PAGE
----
Red Bull star Mark Webber has hit out at Formula One’s decision to run the Bahrain Grand Prix later this year, saying that the race will cause more tension in the country.
The Aussie has been against reinstating the race since its postponement in March, suggesting that waiting until 2012 would have been the most sensible decision for both the sport and the people of Bahrain. Following yesterday’s confirmation that the event will take place in October – replacing the Indian Grand Prix, which has been pushed back to the second weekend in December – Webber has made his thoughts clear on his website.
“In my personal opinion, the sport should have taken a much firmer stance earlier this year rather than constantly delaying its decision in hope of being able to re-schedule it in 2011,” said the 34-year-old. “It would have sent a very clear message about F1’s position on something as fundamental as human rights and how it deals with moral issues.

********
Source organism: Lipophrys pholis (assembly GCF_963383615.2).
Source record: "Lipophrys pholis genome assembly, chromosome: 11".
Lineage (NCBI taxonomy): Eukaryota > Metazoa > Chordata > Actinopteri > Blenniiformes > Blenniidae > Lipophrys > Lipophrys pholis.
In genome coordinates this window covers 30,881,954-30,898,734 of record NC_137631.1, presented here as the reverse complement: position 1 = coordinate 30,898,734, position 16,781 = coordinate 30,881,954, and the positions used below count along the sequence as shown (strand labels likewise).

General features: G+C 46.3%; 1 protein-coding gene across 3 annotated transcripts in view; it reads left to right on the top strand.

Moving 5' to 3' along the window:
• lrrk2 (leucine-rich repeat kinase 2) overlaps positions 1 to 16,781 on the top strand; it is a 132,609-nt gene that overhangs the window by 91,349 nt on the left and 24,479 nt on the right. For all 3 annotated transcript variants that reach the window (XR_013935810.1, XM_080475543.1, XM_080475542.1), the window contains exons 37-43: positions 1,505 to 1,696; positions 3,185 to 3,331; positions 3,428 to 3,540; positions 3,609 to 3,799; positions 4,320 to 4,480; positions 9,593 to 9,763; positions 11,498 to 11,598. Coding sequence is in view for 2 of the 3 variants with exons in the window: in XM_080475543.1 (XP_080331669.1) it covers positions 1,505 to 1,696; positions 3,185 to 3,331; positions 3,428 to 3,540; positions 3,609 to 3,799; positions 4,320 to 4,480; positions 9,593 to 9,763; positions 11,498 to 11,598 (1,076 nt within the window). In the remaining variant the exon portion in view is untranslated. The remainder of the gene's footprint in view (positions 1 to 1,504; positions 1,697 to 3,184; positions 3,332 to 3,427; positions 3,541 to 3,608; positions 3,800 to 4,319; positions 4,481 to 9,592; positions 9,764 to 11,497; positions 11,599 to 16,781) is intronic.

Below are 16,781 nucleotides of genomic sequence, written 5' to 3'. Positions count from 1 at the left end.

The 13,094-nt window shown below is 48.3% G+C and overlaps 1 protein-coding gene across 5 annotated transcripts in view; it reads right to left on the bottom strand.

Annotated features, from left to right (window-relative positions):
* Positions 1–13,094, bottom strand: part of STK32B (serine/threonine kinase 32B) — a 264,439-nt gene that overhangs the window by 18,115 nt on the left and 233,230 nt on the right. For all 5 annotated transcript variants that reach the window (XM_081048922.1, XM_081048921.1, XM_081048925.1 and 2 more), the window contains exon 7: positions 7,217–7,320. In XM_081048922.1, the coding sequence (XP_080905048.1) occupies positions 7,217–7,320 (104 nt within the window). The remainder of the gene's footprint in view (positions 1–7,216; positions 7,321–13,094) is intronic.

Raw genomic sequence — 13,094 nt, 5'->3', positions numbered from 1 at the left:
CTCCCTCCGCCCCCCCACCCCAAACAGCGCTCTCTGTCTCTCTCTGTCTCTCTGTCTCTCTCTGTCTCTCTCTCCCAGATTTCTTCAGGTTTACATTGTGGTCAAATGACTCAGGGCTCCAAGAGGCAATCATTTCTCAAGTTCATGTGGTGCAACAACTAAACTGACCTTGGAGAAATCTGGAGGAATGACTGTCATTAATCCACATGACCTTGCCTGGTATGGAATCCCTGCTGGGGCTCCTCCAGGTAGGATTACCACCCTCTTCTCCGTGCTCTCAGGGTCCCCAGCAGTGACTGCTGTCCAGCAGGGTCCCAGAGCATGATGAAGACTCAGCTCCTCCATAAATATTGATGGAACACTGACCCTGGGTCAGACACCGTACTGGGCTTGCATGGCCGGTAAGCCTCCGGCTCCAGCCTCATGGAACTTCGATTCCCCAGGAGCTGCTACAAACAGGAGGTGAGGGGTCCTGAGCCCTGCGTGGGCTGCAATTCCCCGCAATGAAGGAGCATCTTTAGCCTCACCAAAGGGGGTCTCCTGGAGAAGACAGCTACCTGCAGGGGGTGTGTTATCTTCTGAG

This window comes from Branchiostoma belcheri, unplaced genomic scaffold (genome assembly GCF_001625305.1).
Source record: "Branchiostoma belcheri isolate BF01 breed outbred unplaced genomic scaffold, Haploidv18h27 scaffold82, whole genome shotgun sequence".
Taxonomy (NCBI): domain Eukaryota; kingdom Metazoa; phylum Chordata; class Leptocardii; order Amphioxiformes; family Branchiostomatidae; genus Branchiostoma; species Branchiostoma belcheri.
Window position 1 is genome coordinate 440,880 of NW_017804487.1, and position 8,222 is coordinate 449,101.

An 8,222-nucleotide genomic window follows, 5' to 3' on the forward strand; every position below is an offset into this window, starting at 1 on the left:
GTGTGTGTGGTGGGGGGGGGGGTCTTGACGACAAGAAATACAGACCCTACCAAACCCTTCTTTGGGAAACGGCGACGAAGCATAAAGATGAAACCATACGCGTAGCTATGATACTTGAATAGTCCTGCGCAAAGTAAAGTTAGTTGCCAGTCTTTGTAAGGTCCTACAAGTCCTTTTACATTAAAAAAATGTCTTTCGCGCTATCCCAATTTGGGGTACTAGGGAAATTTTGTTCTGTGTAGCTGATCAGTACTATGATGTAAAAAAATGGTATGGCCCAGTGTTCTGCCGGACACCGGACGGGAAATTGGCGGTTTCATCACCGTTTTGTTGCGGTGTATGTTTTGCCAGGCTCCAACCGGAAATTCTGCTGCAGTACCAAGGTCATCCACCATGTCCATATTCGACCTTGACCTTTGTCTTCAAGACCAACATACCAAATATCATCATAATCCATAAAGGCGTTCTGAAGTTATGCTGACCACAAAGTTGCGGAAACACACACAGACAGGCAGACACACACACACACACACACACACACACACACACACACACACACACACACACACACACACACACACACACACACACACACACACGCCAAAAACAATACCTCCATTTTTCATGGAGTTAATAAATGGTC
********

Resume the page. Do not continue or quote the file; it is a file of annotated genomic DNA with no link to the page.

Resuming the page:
“It’s obvious that the parties involved have struggled to reach a decision but sadly I feel that they still haven’t made the right one. Like it or not, F1 and sport in general isn’t above having a social responsibility and conscience. I hope F1 is able to return to Bahrain eventually but now isn’t the right time.
Webber went on to say that the race will likely up tensions in the nation – and that F1 has made a big mistake by putting itself in this position.
“As a competitor I do not feel at all comfortable going there to compete in an event when, despite reassurances to the contrary, it seems inevitable that it will cause more tension for the people of that country. I don’t understand why my sport wishes to place itself in a position to be a catalyst for that.”
Despite the reinstatement of the event fears remain high that the grand prix could present a prime opportunity for protestors to make a statement to the world, having failed in their attempts to overthrow Bahrain’s ruling royal family.